Superstores:The revolution to buy to the used car
Date: Jan 25, 2005
Contributor: Mathew Hornberger
There is a unique, new concept available to consumers in this new era of used-car buying. The used-car superstore makes selecting a used car a lot like buying a refrigerator or a computer in a megastore. Now it's possible to shop in a huge automotive supermarket to buy the vehicle equipped with the features you need at the price marked on the window. Like choosing a refrigerator with an ice maker or a computer with a CD-ROM drive at the big appliance or electronics mart, at the used-car superstore, you might select a sedan with power windows or a sports car with a turbo-charged engine.
Interestingly, the first used-car superstore was developed by a successful electronics retailer.
Circuit City Stores, Inc. introduced the concept when they opened their first CarMax Auto Superstore in Richmond, Virginia in October, 1993. Today there are 19 CarMax superstores in 16 cities. Circuit City's fiscal year 1998 report shows total year sales of $873.4 million for the CarMax Group -- not bad growth in just five years. But that's nothing. The company boasts that by the end of calendar year 2001, there will be 80 to 90 CarMax superstores in 45 of the top 50 advertising markets in the United States.
The second auto megastore to roll across the country offering easy, friendly used-car buying is AutoNation USA. The brainchild of entrepreneur Wayne Huizenga and his partner Steve Berrard, AutoNation USA employs lessons the two learned while growing Blockbuster video stores from 19 to over 5,000 locations, with revenues increasing from $7 million to $5 billion in about ten years. AutoNation USA was founded in 1995 and the first megastore opened October 15, 1996 in Cottage Creek, Florida. Number 26 was launched on January 26, 1998 in Irvine, California. At the 1998 International Auto Show in Detroit in January, Huizenga (now Chairman, Republic Industries, the superstore's parent company) predicted that AutoNation USA will top $13 billion in sales and $350 million in profits just three years after it was founded. AutoNation says they are looking into a number of unique cyberspace opportunities. Stay tuned.
Helpful in their pursuit of these big dollars is Republic's April 1998 acquisition of the nation's third auto superstore, dealer-owned Driver's Mart. Like CarMax, expect AutoNation USA to be situated in most of the 50 major markets in the United States in the next few years.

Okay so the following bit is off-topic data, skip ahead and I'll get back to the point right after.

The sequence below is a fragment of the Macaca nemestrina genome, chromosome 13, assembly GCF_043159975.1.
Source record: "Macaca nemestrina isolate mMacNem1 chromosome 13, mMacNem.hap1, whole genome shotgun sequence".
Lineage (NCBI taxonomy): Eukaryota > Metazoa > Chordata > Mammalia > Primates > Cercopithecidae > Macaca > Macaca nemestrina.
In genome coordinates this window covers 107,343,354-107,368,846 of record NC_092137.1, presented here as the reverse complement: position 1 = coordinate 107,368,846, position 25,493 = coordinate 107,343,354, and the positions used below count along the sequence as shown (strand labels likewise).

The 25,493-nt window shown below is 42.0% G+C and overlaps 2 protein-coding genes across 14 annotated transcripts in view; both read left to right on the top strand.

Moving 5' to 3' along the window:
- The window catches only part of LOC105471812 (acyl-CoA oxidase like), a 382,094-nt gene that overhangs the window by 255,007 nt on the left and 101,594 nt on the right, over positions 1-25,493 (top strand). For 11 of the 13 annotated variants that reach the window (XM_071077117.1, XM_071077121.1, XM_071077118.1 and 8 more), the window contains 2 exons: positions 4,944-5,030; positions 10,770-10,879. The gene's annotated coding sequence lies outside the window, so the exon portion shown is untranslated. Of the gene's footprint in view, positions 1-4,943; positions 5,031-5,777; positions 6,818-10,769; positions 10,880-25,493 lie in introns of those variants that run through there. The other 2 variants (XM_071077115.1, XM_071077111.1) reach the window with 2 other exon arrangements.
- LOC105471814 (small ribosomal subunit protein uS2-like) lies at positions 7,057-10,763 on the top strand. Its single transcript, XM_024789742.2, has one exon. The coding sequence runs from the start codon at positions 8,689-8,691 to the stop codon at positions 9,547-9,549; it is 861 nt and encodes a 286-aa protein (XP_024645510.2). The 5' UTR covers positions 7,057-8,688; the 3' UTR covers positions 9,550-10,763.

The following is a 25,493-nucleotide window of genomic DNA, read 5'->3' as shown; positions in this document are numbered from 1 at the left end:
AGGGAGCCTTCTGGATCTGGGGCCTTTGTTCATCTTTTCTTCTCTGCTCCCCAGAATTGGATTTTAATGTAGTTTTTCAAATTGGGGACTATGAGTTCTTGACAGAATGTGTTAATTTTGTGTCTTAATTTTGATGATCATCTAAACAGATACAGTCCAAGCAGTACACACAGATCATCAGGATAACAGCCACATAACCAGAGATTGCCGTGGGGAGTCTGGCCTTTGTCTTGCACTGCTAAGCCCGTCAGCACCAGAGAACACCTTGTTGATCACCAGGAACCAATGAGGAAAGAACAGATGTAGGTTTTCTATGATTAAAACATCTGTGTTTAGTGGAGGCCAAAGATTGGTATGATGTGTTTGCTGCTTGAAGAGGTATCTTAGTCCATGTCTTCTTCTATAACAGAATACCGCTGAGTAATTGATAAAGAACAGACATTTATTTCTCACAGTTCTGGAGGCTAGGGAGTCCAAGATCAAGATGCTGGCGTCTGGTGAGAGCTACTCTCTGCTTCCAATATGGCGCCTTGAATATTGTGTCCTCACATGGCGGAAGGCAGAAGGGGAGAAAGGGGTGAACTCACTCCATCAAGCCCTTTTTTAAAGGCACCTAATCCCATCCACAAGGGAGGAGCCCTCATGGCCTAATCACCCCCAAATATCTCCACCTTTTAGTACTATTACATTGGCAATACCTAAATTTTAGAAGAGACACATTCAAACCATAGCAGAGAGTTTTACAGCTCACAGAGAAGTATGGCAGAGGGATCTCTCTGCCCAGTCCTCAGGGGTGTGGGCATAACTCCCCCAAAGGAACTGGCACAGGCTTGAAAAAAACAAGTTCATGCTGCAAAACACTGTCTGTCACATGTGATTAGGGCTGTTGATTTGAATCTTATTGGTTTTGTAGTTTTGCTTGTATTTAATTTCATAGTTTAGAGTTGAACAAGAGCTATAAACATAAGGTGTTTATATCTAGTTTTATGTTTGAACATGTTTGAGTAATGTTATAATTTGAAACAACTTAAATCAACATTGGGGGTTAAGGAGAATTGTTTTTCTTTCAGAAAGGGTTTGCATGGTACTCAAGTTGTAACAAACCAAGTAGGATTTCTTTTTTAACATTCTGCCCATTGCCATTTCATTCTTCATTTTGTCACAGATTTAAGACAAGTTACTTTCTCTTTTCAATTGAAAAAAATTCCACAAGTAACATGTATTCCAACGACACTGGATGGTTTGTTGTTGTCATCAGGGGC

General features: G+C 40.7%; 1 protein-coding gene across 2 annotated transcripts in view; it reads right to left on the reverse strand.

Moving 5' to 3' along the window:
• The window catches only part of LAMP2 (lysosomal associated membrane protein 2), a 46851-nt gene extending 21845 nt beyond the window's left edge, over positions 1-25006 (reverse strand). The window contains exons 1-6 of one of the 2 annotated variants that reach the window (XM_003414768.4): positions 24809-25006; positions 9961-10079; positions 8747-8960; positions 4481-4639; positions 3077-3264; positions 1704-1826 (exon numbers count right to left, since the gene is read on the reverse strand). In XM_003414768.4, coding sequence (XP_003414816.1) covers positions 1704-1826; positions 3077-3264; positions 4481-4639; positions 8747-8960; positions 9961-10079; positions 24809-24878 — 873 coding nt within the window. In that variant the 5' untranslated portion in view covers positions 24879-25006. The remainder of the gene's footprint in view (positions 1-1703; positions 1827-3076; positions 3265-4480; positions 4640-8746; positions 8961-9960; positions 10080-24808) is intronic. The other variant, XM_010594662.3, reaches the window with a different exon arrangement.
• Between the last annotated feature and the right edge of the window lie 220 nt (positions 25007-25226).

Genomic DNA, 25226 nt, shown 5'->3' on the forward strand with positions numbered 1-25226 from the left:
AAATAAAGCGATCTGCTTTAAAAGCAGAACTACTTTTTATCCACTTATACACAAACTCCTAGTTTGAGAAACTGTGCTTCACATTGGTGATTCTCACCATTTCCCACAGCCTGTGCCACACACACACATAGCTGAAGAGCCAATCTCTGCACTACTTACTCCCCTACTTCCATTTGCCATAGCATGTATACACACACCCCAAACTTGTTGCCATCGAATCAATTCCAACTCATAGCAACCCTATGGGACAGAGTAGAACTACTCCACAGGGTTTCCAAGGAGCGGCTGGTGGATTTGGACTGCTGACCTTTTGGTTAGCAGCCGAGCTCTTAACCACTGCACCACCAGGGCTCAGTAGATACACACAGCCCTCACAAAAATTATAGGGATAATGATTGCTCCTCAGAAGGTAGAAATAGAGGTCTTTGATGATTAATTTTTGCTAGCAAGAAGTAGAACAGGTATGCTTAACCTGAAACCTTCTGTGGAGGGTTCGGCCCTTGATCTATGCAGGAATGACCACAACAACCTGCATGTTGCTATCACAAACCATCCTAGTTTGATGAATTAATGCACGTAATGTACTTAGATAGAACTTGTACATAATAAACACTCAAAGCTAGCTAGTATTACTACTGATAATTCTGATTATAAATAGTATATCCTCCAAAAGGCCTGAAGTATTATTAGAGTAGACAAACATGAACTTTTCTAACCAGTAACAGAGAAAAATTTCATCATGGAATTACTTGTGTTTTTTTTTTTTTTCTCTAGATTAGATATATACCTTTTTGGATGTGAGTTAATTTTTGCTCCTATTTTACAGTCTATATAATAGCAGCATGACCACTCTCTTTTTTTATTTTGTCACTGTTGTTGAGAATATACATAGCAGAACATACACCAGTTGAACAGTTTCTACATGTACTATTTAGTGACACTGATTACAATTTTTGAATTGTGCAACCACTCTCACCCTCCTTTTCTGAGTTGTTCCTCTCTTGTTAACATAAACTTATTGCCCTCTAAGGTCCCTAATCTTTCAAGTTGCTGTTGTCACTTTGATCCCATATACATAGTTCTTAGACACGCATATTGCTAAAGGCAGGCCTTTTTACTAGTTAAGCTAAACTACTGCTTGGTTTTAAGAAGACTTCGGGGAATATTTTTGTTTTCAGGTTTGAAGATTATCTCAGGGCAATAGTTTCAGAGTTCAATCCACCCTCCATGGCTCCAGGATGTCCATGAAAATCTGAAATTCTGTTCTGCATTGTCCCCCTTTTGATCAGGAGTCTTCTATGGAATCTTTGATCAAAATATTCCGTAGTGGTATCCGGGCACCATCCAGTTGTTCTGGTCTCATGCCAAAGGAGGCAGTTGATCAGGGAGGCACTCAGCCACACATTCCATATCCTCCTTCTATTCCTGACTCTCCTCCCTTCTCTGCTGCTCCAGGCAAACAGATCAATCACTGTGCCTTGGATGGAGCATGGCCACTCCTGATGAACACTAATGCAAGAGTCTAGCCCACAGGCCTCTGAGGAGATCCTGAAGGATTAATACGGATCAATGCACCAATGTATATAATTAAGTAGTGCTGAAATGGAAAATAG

The two remaining used car superstore chains in the U.S., AutoNation USA and CarMax, share basic selling philosophies. Both offer haggle-free pricing, used-car warranties, in-house financing and a customer-friendly environment. They pattern their low-pressure sales approach after lessons learned from Saturn. AutoNation is an exceptionally friendly place to shop with cafes, child-care centers, and community rooms in each store. CarMax has similar amenities in many of their locations.
Both superstores have a broad selection of reconditioned, late-model vehicles to peruse. Perusal begins at a touch-screen computer kiosk where the shopper provides information that prompts the computer to search and find vehicles matching specific criteria. On a visit to an AutoNation USA store, for instance, you might tell the computer you are looking for a mid-sized car priced under $15,000. A list of cars in the existing inventory matching that criteria appears on the screen. Choose those for which you want further information and the computer prints out an individual sheet for each vehicle selected. The sheet contains the specifics of the car: stock number, color, mileage, engine size, features, etc. It also includes the lot location, so you can find the car yourself and look at it. CarMax operates in a similar manner.
Sales consultants (or "sales guides") are available at the door and throughout all superstores to help customers search and decide. Because these are salaried employees and their paychecks don't reflect the size of any particular sale, they tend to be more honest and can take time to be helpful.
Many buyers appreciate the fact that the cars on sale in these superstores are carefully inspected, reconditioned to quality standards, and sold with a warranty. AutoNation buyers are protected with a 99-day/3,300-mile limited warranty and a 7-day/300-mile money-back guarantee. CarMax buyers have a 30-day/1,000-mile warranty and 5-day/250-mile money-back guarantee. While CarMax offers less warranty than AutoNation, both are miles ahead of the traditional used-car dealer.
Also unlike most used-car locations, AutoNation USA stores include a repair facility and an accessories section where extra items can be selected and included in the purchase price of the vehicle. Some of these facilities are also in CarMax stores, but their availability seems to vary.
Both companies have some kind of an association with new cars. AutoNation has purchased dealerships in the areas they operate and CarMax has an arrangement with Chrysler-Plymouth and actually sells new cars in some of their stores. Both superstores not only take trade-ins, but they will buy your car without any obligation to purchase from them as long as the vehicle is a recent model and in reasonable shape. Each company maintains locations (tagged ValuMax and ValueStop) for older and less expensive used cars.
The superstore concept provides many benefits used-car buyers enjoy, but more importantly, they appear to be encouraging the entire used-car industry to offer some of the things they do. Women, in particular, enjoy these benefits. Think about it. We may never again have to haggle in a dirty car lot with a guy wearing a white belt, white socks and a leisure suit. That, gals, is progress!
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